Water scarcity and extreme weather conditions are among the biggest environmental risks that companies are faced with today. These risks have the potential to cause major sourcing disruptions to the supply chain and create an unsafe working environment for employees. To help mitigate these threats, companies should strive to build resilient supply chains through proper environmental risk management and planning. In particular, companies looking to gain a greater competitive advantage and safeguard against environmental risks should consider two key areas of focus: commodity sourcing and health and safety issues.
Companies sourcing from facilities faced with environmental threats run the risk of a disruption to their supply chain. Take the case of a major drought, supplier commodities, like agricultural crops that depend on consistent water supplies, are impacted resulting in decrease in production, the inability to fulfill commitments for production, and major monetary losses for companies and suppliers.
To safeguard against disturbances in production, companies should evaluate environmental risks for specific commodities to help inform their sourcing decisions. In doing so, companies and suppliers can leverage industry risk to identify potential areas of concern and prepare accordingly. For instance, companies can develop a flexible approach by identifying backup suppliers, efficiently managing supplier relationships, and developing contingency plans.
As a solution, UL’s Responsible Sourcing group offers a customized Environmental Country Commodity Risk Index. This is a report derived from the assessment of potential environmental risks and issues that may arise in or affect the production of specific commodities, as well as other risks specific to that sourcing country. UL’s Environmental Country Commodity Risk Index creates a custom-built baseline for understanding and evaluating environmental threats to help inform companies on sourcing risks and build more resilient supply chains.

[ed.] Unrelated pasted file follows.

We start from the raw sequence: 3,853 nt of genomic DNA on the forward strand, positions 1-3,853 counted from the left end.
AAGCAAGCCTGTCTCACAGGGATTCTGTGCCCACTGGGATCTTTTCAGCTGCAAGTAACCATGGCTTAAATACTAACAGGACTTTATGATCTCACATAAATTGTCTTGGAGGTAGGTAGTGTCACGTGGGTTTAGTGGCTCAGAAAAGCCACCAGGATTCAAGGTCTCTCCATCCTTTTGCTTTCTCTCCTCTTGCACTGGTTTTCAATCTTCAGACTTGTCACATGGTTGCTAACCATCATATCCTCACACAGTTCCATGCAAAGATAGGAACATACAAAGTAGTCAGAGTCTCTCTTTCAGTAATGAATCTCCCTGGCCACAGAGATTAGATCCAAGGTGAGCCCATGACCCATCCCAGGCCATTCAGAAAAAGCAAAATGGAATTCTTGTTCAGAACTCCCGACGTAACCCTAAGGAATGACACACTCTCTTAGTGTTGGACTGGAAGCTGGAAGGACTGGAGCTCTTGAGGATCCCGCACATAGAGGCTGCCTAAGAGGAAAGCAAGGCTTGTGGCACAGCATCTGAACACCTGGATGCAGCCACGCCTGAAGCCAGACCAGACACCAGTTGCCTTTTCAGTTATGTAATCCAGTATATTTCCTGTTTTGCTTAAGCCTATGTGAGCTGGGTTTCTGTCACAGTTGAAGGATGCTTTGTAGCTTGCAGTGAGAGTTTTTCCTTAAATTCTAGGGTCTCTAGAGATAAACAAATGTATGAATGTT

Health and Safety
The health and safety of facility workers are significantly impacted when exposed to environmental risks. For example, facilities or regions facing water scarcity challenges may not have sufficient water supplies in order to extinguish fires in or near facilities. The negative impacts of factory fires on worker health and safety, production processes, and supply chains are limitless.
As a planning and preparedness measure, companies should assess fire safety at facilities based on prioritized environmental risks and countries. As such, UL’s Responsible Sourcing group’s Fire Safety Audits provide companies with a lens of visibility into fire safety conditions at a given point in time, while building company reputation and gaining a competitive advantage.
Other environmental risk factors that cause potential health and safety threats are chemical and hazardous materials. Hazardous waste management practices, such as proper storage of waste, should be incorporated into facility assessments to allow companies to gain valuable insight into potential health and safety risks and/or concerns in their supply chain.
Both commodity sourcing and health and safety planning are important actions to build into a resilient supply chain. It is essential to first prioritize environmental risks by evaluating trends for specific commodities in different countries, and then utilize those risks to perform assessments on at-risk facilities. This two-step system provides a holistic set of tools to help identify and mitigate environmental risks allowing for companies to build resiliency, flexibility, and leadership within their supply chain and the industry.
For more information on UL’s risk services, contact the UL Responsible Sourcing group or email us at RSinfo@ul.com
Contribution by Sarina Tounian
Sarina Tounian is a Program Specialist, Environmental Responsibility with UL’s Responsible Sourcing group